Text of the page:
This information was provided by Speech Pathology Australia. for more information, go to www.speechpathologyaustralia.org.au

 
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Literacy

Literacy difficulties are experienced by children who might struggle to make progress at school with pre-reading skill (phonemic awareness), reading, writing and/or spelling. 

 

Assessment determines if there are difficulties in the following areas:

  • Phonemic awareness skills (the ability to identify, segment, delete and blend sounds in words)

  • Identify and create rhyming words

  • Blend a string of sounds together to make a word

  • Separate individual sounds from words

  • Decode sounds in words for reading

  • Relate the sound to a letter shape and write it

  • Understand the meaning of individual words

  • Remembering a string of words and understand their meaning within a sentence

  • Relate different sentences to each other.

  • Writing sentences or paragraphs

  • Writing essays

This information was provided by Speech Pathology Australia. for more information, go to www.speechpathologyaustralia.org.au

 
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Voice

Children or adults may have a voice problem when they experience:  

  • A voice with hoarse, husky, croaky, strained, or shaky quality

  • A voice with reduced volume

  • Pitch that is too high or too low 

  • A voice with a hoarse, croaky, strained or husky quality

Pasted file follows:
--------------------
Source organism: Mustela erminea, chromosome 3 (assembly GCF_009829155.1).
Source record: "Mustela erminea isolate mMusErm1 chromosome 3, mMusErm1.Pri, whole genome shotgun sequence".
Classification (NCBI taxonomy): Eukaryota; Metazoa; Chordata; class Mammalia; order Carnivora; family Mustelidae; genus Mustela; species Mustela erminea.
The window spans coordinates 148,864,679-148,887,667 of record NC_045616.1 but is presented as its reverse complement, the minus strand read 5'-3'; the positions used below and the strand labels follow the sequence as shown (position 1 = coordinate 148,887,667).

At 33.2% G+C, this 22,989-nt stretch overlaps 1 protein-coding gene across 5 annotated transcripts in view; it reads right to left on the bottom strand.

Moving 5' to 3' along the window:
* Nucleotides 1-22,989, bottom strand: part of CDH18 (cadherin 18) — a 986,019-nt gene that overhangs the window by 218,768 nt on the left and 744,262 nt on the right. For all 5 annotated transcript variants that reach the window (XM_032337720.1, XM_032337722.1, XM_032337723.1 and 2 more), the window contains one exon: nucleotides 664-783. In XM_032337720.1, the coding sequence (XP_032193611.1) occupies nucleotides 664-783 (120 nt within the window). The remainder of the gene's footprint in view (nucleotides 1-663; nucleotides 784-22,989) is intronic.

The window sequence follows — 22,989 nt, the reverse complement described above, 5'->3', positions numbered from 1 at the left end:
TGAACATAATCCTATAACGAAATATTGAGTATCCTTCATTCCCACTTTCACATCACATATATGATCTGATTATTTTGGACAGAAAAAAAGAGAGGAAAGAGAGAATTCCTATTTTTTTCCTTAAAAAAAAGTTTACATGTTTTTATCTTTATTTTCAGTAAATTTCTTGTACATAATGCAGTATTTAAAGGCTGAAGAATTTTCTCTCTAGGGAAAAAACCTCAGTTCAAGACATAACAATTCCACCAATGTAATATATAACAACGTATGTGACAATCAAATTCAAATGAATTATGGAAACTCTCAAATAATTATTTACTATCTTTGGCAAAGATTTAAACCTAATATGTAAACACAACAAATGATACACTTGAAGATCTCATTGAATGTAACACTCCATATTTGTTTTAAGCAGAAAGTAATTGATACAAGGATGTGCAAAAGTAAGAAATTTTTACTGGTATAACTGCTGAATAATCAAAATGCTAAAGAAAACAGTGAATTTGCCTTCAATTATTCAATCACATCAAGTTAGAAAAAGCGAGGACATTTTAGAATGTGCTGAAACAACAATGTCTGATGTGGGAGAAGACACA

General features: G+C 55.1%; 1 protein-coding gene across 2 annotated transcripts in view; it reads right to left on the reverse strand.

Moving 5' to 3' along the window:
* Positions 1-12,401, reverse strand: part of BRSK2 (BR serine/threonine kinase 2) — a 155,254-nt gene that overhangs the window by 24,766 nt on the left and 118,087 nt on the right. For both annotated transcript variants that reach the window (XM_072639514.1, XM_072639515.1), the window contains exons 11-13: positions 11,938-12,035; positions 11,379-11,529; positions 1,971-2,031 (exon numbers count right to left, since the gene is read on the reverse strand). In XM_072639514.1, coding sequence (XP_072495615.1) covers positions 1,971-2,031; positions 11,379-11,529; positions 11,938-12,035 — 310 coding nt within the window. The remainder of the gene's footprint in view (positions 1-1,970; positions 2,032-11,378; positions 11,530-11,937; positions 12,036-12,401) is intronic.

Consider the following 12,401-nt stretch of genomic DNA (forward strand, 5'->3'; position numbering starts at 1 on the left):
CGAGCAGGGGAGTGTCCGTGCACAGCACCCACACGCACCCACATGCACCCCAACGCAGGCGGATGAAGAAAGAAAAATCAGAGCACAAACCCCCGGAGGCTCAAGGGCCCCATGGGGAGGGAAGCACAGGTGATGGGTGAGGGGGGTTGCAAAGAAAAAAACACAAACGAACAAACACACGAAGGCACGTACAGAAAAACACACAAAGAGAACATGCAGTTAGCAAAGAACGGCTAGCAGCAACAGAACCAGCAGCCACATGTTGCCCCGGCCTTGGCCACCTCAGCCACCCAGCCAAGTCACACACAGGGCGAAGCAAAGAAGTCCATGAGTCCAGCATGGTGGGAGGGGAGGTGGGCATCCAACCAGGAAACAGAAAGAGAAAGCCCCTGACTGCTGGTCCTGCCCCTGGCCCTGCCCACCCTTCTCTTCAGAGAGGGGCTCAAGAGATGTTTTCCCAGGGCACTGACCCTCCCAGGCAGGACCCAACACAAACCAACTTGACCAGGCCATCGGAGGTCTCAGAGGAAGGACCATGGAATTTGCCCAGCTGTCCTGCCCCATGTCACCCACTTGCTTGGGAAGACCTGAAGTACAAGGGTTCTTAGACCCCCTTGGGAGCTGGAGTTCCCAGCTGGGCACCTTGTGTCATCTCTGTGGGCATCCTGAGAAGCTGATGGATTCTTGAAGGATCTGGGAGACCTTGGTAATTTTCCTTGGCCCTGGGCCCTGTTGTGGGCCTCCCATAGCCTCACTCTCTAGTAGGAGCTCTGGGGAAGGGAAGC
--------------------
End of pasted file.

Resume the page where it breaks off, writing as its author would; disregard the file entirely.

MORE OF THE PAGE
• A tired voice after talking

  • Effortful voice use

  • An uncomfortable or sore throat during and/or after talking 

  • A need to cough or clear the throat during and/or after talking 

 

Any of these symptoms can happen when the vocal folds (vocal cords) in the larynx (voice box) are not working effectively. Speech pathology intervention aims to improve voice use and enhance vocal quality.

 

This information was provided by Speech Pathology Australia. for more information, go to www.speechpathologyaustralia.org.au

 
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Autism Spectrum Disorder

Autism is a lifelong development condition characterised by difficulties in communication, social interaction, restricted and repetitive interests and behaviours, and sensory sensitivities.

 

Social Communication (or Pragmatic Language) refers to a child’s ability to understand and use language in social contexts.

 

Pragmatic language includes body language, voice tone, facial expressions, humour and conversational ‘rules’. Many children with autism spectrum disorder have difficulty understanding these social cues, rules and language.

 

Speech pathologists develop social communication skills of children and adults, There may be a need to consult with other professionals such as pediatricians, psychologists, teachers, occupational therapists and general practitioners.

This information was provided by Speech Pathology Australia. for more information, go to www.speechpathologyaustralia.org.au

 

Make An Enquiry

Contact Us

If you have any questions about our services or would like to organise a more in-depth discussion about your goals, please get in touch:

Call: 0417 099 233

Email: cathy@beecroftspeech.com.au